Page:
COVID-19's Impact on Public School Funding
This week, our Governor provided more guidance for schools and districts as they plan for the beginning of a school year like none other. As families make complex and sometimes heart-wrenching decisions to meet the needs of their children, today we will talk to education leaders about what they are grappling with when it comes to finding and securing the resources necessary to safely open our schools in just one month.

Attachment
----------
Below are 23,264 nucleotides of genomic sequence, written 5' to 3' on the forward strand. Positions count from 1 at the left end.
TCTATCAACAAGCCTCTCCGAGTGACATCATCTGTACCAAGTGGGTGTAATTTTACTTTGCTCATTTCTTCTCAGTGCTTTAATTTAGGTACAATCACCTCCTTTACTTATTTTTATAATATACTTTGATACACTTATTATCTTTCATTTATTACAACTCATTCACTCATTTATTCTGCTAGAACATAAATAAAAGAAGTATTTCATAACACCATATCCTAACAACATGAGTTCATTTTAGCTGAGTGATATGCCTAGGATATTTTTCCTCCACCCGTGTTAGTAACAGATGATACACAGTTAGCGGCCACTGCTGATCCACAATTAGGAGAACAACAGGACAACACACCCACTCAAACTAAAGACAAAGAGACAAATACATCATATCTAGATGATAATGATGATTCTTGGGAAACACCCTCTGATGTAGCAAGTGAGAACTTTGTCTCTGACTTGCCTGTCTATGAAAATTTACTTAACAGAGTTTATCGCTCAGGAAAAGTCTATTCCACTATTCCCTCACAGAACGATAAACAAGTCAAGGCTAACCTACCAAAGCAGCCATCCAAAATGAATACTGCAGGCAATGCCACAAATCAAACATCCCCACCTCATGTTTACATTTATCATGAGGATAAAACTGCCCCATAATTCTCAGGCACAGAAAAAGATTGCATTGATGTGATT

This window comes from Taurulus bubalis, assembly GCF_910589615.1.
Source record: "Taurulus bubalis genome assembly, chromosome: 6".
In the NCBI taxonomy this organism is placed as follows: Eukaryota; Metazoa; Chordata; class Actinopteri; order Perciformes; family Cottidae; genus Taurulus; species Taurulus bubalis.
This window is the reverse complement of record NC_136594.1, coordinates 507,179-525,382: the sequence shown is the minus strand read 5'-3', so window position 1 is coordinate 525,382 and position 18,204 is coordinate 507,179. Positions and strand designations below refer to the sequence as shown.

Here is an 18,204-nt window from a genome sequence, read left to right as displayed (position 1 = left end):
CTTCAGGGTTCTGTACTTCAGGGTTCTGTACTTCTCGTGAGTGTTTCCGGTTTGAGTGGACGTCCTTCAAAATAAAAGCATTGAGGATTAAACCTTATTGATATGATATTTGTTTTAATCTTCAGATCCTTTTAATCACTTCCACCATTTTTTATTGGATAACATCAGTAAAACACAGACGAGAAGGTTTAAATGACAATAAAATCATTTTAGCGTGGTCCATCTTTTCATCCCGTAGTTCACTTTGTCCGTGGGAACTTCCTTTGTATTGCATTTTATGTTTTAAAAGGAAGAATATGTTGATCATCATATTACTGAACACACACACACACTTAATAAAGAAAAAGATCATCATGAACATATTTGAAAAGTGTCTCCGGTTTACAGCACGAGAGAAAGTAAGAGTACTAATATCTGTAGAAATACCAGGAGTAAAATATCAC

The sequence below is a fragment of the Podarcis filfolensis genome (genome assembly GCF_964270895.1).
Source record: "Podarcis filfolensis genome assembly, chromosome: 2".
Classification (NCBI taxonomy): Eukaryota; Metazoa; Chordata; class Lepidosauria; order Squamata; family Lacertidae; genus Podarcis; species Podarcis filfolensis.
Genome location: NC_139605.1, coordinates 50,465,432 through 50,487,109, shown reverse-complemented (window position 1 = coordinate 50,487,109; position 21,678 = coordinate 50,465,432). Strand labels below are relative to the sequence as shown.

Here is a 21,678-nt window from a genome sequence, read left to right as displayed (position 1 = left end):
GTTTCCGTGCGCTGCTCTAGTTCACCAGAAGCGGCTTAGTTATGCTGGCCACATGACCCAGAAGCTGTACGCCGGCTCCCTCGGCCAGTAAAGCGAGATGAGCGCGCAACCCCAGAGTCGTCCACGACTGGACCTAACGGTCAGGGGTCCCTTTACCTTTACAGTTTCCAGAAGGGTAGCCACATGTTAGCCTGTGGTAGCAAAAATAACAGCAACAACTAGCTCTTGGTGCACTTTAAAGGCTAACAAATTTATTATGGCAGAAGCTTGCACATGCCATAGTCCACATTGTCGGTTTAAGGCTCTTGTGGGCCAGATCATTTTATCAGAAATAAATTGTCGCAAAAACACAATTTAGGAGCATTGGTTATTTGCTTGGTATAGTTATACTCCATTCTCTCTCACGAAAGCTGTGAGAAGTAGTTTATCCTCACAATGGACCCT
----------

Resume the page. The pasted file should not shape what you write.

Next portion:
Welcome to education matters presented by the Public School Forum of North Carolina. I'm your host, Maryanne Wolf. This week, our governor provided more guidance for schools and districts as they plan for the beginning of a school year like none other, his family's make complex and sometimes heart wrenching decisions to meet the needs of their Children. Today we will talk to education leaders about what they are grappling with when it comes to finding and securing. The resource is necessary to safely open our schools in just one month. Joining us. Our Patrick Miller, superintendent of Green County schools. Alan Duncan, vice chair of the North Carolina State Board of Education. And Mike Lee, vice chair of the during Public School Board of Education. Patrick, thank you so much for joining us. I have been following an admiring your work for over a decade, and I have witnessed your willingness to innovate and do whatever it takes to meet the needs of all students in your schools. Right now, I know budget concerns seem to exacerbate the many complexities facing our schools. What are the primary budget considerations you anticipate? For Green County? There's 45 of those Marianne and the first I'll talk about are the cost. Associate it with virtual remote learning. First of all, in order to do that, you have tohave the devices on. We, of course, have been a 1 to 1 district in great six through 12 since 2003. 2004 School year. So we're we're a little father farther down the road in 6 12 in some places. But we have realized the gap. That pandemic has shown us that we have used some of our cares act money to expand that 1 to 1 program over the summer, down to third grade eso. That's the device piece then, of course, for Children, students whose homes do not have Internet, we need to invest in hot spots. We also need to make sure that we have the online curriculum for the for the Children to use him working in concert with with our teachers. Another cost challenge, of course, is PP the personal protective equipment masks, gowns with shields, hand sanitizer, disinfecting all the things that we have to have in place to make sure that we significantly stop or slow the spread of the virus. Another concern particularly in rural areas is is the challenges associated with transportation. Everyone has heard of the guidance that has come out from North Carolina, be HHS and DPR regarding the number of students that can safely ride on the bus. That is particularly challenging in rural areas because rural areas often have longer bus routes and they do not have the ability to set up bus routes in tier service. This one stop shop, one time opportunity to get kids to school. And so that is the challenge is, well, another that people may not think about our substitute teachers. There's going to be, in my opinion, a significant number of teachers who, for health reasons or for other reasons, are not comfortable returning to the classroom on. We will need Teoh spend mawr providing substitute teachers on that is one that a cost that flies under the radar often. But I think the elephant in the room eyes the 80 in peace on that is the state provides our budget or our allotments of money based on the number of Children that they project, that we will serve each year, and that is rectified after between the first and second school month between the 20th and 40th student days. And if we have a significant drop in students who either don't come back or choose to homeschool or choose to leave to go to another school of choice, then that significantly effects of the budget of the public schools. Just as an example. In Greene County, we have around 2850 kids. If we were to say just a 10% drop, we would lose 2.3 million and state funding in the middle of the school year on. That's just in state funds. That does not take into account federal and local funds so that that piece to me is the Ellison in the room that that we need to pay attention to and be ready to address very quickly if they win at that time comes. I so appreciate you laying out so many of these areas and highlighting those that may be different for rural districts. One of the things you mentioned is basic safety. As we listen this week to families as well as teachers, we're hearing so many concerns. In a recent an NC article, you talked about the cost of PPE and safety equipment going as high as $600,000 in Greene County. And then I remember you said I can't even go beyond that. I wonder if you can provide a little more context so that viewers can understand what it takes to make sure we have safety and how those costs come together. Just our initial order for masks in the district are size cost us about $17,000. Initial order for hand sanitizer, which we expect the last about three weeks, was just a little over $15,000 on. Then you start talking. The state did provide us with two months worth of PPE for our school nurses and those that are gonna be on the front lines screening. We received a thermometer for every 100 kids that we got 29 thermometers. Uh, but we're going to need to purchase some. Or And one thing that has actually surprised me is the price of the disposable gowns that the folks they're supposed to wear a zehr screening the staff and students as they walk in the beauty there almost $4 apiece and they're only one wear and then you throw them away said that the challenges associated with the hand sanitizer the disinfectant. Those numbers really add up fast, especially in rural districts, where we don't have as many funding sources that some of the other larger, more fluent district's have. So where we are grateful that we received some money from the state for that as well as from the federal government, my fury is we're already getting close to spending that money up completely, and we only think we have enough for a month or two. And we, of course, run a 10 month school year. Some What next? What kind of action does our state leadership need to take to ensure you have? The resource is you need to safely open Green County schools. Of course, the monetary piece, uh, is significant, maybe a some sort of a hold harmless provision for the 2020 2021 school year to help us or these concerns about the A B M problem, the average daily membership problem that I spoke Teoh earlier. But I think another underlying issue that is not unique to schools but definitely exacerbates some of our challenges when we're trying to learn remotely is the lack of broadband access, and particularly in the rural areas. No one would think about buying a house that didn't have access to running water or electricity these days. And in my opinion, broadband is one of those utilities that fits right in there with your water and your electricity. And we need to figure out as a state nation somehow a way that we can get broadband access, access number one to every household and then figure out how to make it affordable to those who need some assistance. So we really ran into that on it becomes an equity issue when everybody is oh relegated to remote learning, and I I don't have a crystal ball. But if I did and it worked, I would pretty much almost guarantee that there will be some times this year on that we will be learning remotely on that broadband access issue is going to rear its head again. And you know, the broadband piece does move across multiple sectors in our society, not just education. It's an economic development issue. It's it covers, as I said, a lot of sectors of our society so that that is an issue. It's not going to be corrected overnight, but we've got to start somewhere. Will never get to where we are. If you look it today, electricity and water, nobody gives it a thought. But we've got to get started. And we started with those utilities at some point in the past. Got to do the same time saying to ensure broadband access toe every citizen. I really appreciate you raising that is I believe about 200,000 households that have students living in them do not have access to the Internet. And as you said, it crosses socioeconomic and other factors as well. You've showed us so many different aspects of our budget concerns, but also just the complexity of the work you're doing. Once again, I'm so grateful for you sharing your thoughtful approach. We're thinking of you as you move forward to do what is best for your students, staff and families. Thank you. After the break, we will hear from the State Board of Education as well as the during Public School Board of Education. Education matters has brought to you each week in part by town bank serving others enriching lives. I am pleased to be joined by Alan Duncan, the vice chair of the North Carolina State Board of Education, and Mike Lee, the vice chair of the Durham Public School Board of Education. Both who are in the thick of leading schools through this pandemic. Well, school districts in the state have been preparing for multiple options for school opening. This certainly brought some more clarity to where we will begin. Based on Governor Cooper's announcement. Would you both share your thoughts on how the announcement shifted your work or any other specific ramifications for planning? Alan, would you go first? Well, I think our planning has been for A B and C, and that's probably good. I should be combines as a hybrid combines both remote learning and instructional classroom learned. Both bring unique challenges. So, uh, we're in a We would need to have the instructional challenges addressed that we would see would need to have remote challenges addressed and were, in fact in both. So I think our planning has been to work hard on getting ready for both, and those efforts will continue, and they will be significant as you as you know. Thank you so much, Mike What about you in Durham? Well, I think the announcement actually allowed us toe have clarity. And how do we move forward? So over the last few months, all of our all of districts have been trying to figure out what are the options that we haven't. And so, you know, the Plan A, B and C were all all kind of being teased out and trying to figure out how do we work this? What happens if we do this? What happens if we do that? However, Uh ah. Durham, a little while ago started to move forward on the path of plan B. But it was always the question of what if the governor says to do all in person are all online, But we wanted to continue for with that plan just so we could get the logistics down. Now that the governor has made this announcement, it allows us that freedom to continue to evaluate plan B, you know, partially in in person and parsley online. But also it allows us Teoh entertain the option of all online. You know, he specifically pointed that out. So now we have these options, and now we can actually start toe really investigate what the logistical would be for for all of the options, but also really focuses on Plan B and plan C. Thank you so much. Um, Alan, I know from the state level you've been working to support districts and also identify funding streams for our schools as they deal with this broad range of challenges. Will you please describe the most pressing needs that you're seeing in terms of budgets in the coming months? That's a long list, as you know, but we have focused significantly from state level on certain issues. One of them has been the child nutrition we have for the emphasis on making sure that our Children are taken care of in bed and this pandemic gets become extraordinarily important. We are acutely aware of the lost learning that's going on, so it jumpstart program has been started. Unauthorized. Exactly how he carried out under option is gonna be not exactly how you would ideally like it, but certain grand plan on helping students with that. I would say, taking a broader vision, you will. I think the key areas are exceptional Children. We need a significant investment. They've had severe losses are what often are often referred to as our Leandro. Children are most social, economic, impacted students throughout the state. I have had significant losses created by this pandemic, and even with option B, there still may be continuing loss. So we have a real emphasis on on getting funding in ways that will assist in eight those students. And part of that includes better distance learning devices in connectivity, looking at local budgets, very concerned about PPE suspect on the budget, very concerned about the child nutrition budget as we go through this year, transportation budget and the substitute teacher budget, which I'm not sure everyone thinks of right away. But I think that's something to be very concerned about. There are other concerns, but that's a quick list of things that are very top of mind, very significant in the dollar amounts of all diversity. And I so appreciate that you're thinking about all those things because it's exactly what we're hearing about from districts, but in different ways and in different places that thank you, Mike, I wonder if you could just share a little bit about the budget challenge you've identified specifically for Durham. Well, you're absolutely so obviously with the onset of cove in 19 is gonna restrict what accounting conducive for a school district and even their other priorities as well. So, you know, our but it asked, you know, were initially approved, but I believe that's gonna end up going toe down a little bit, however, are specific. Um uh, budget issues that, you know, we're trying to figure out how to deal with things that may cost a little bit more if you're looking at, you know, extra duty for some of our teachers, our coaches to have CDL licenses and may be able to pitch in with us. The old bus driving, you know, fuel, you know, trying to do extra routes if we have toe, get no student, two different schools and I just step back. Just for a moment are Plan B includes over high schoolers being online, but then our K through eight, all being in school so we can use the high school buildings to stretch out, you know, for some distancing. And so those extra routes that the high school buses that would typically take high school we use those for elementary schools. You have to stretch those routes a little bit for further. So you have those those fuel costs as well, you know, increase in contract the services for clean and, you know, purchasing equipment, electrostatic disinfectant, spray of state, things like that that are going to have to happen in order for us to open the school bills and keep our students, staff and faculty, uh, safe. Those are the types of things that are going to continue to add up as well in the at the same time, we're tax revenues for a county or decreasing. So we have to find that somewhere is gonna be a crunch. Yes, and I know this concern over unstable and potentially unpredictable budgets has emerged from schools and districts, but also charter schools and families, air making decisions in different ways than we've ever heard before. Are you all concerned about this? And are there opportunities for the state to ensure that districts have the funding they need and expect on Allen? Yes. We're all very concerned about that because it needs and the resource is or substantial. I think we will ask on make the case for with the Legislature that theme the actual costs of education, Either an A, B or C earn a pandemic are in excess of what we normally deal with. And we I think we need to make that case effectively in order to get as much funding as we can. Every penny will be put to good use, and we need to restore or maintain, if you will, the health of the district's from a financial standpoint, because someday we will emerge from this. But we need to emerge. In a way, it's financially sound for our districts as we go forward to do the good work that needs to be done with our students, which will be a lot of work. At that point, it will, and you will have helped outline that. Mike, what do you think when we're talking about, um, the options that we have as far as I'm line? Um um, as well, like I mentioned before, we have our high schoolers online, but we're also offering the online academy where if pairs were not feel it's safe to come in the buildings, they can actually sign up for their. For our ignited academy, which is a school, it will be a school but run by DPS online on Lee and in January, you can have you have the option to go back into your schools of the situation. Or you can continue on the, uh, online academy as well. So we have those options. We're trying to create those options to keep keep everyone safe. And that's just another I item that we have to consider his fourth budgetary. We have a complete online learning system. We have the curriculum is gonna be in parallel with happening in the school and in some cases, the same teachers at a teaching that take a class in school was gonna be teaching your child. So you go right back into the classroom when you need. I appreciate all that so much in our last few a seconds here, I would love to ask both of you if you have advice for district in school leaders with all the work you're doing as they move forward in their planning. Mike, I'll ask you for your advice first, very quickly. And then Alan Well, my advice just really quickly would be the to remind everyone this is not a simple answer. There is no simple answers here. It's gonna be hard, and there's gonna be people upset. What we can do is bore, or members and decision makers is take the best amount of information on both sides and make a decision that we feel that is better, that best serves our communities. And whatever decision is, let's go forward and make it a strong possible. There's gonna be people on both sides that either love it or hate it, but we want to make sure we're covering as many people as we can. And taking care was many students, faculty and staff as we can, and we move forward with that. Alan, The final word goes to you. Stay child centred. Look out for the social, emotional and educational welfare of our Children in every way that we can under most adverse circumstances. By showing good leadership and protect and cherish our educational leaders. And our educators were doing this incredible work, Uh, and with great courage, sacrifice and get that. Thanks. Thank you both so much. I have loved talking to you. Can't wait to learn more in the future. And I'm thinking of you every day. Thank you. Some may have hoped that this week's news provided by Governor Cooper might have simplified the complexity school district space as they prepare for the fall and work to provide options for families while keeping students, staff and family safe, while the governor statement that schools will operate under Plan B with additional modifications intended to keep students and staff safe certainly provided parameters for our next up, the reality is that our leaders are being asked to make the absolute best possible decision about her upcoming school year within an incredibly complex situation. We all crave getting back to normal. And none of the scenarios before us will provide that. As education leaders gather guidance and data to make tangible and very real decisions for students, staff and families, we again and again see our districts and schools pulling together in an effort to ensure new safe learning environments for our students as family wrestle with their choices, which at this point include a blended learning environment that includes face to face and remote learning or an entirely virtual learning option. Many educators air expressing significant concerns about having to return to physical classrooms. We cannot let unstable or unpredictable budgets get in the way of our educators being able to meet the needs of our students and keep themselves in our students safe in the process, we must consider what it takes to provide effective learning opportunities for students and hybrid or remote learning environments, as Patrick Miller, Mike Lee and Alan Duncan discussed. This includes asking our state leaders, the whole districts and schools harmless for their budgets, even if they experience temporary decreases in enrollment due to Kobe 19 and ensure districts have the additional funds necessary to bride sufficient protective gear and access to broadband Internet. As this has become an essential utility for functioning in our world, access to high speed Internet is now the primary gateway toe. Accessing a sound basic education during this pandemic and the provision of a sound basic education is our constitutional obligation to every citizen in North Carolina. It is clear to me that there are three key priorities that must be at the forefront in order to safely begin the 2021 school year in North Carolina. Those were the safety of our students, teachers, staff and families, equity and access to robust meaningful learning opportunities and the provision of resource is and funding to support fall plans. As our guests confirm, there is nothing simple or straightforward about this work. But keeping safety, equity and resource is at the forefront of our planning and decisions is critical to the huge responsibility of caring for our staff, families and kids as we continue to battle the impacts of Cove in 19. That's it for this week's show. Thank you for watching and we'll see you next week.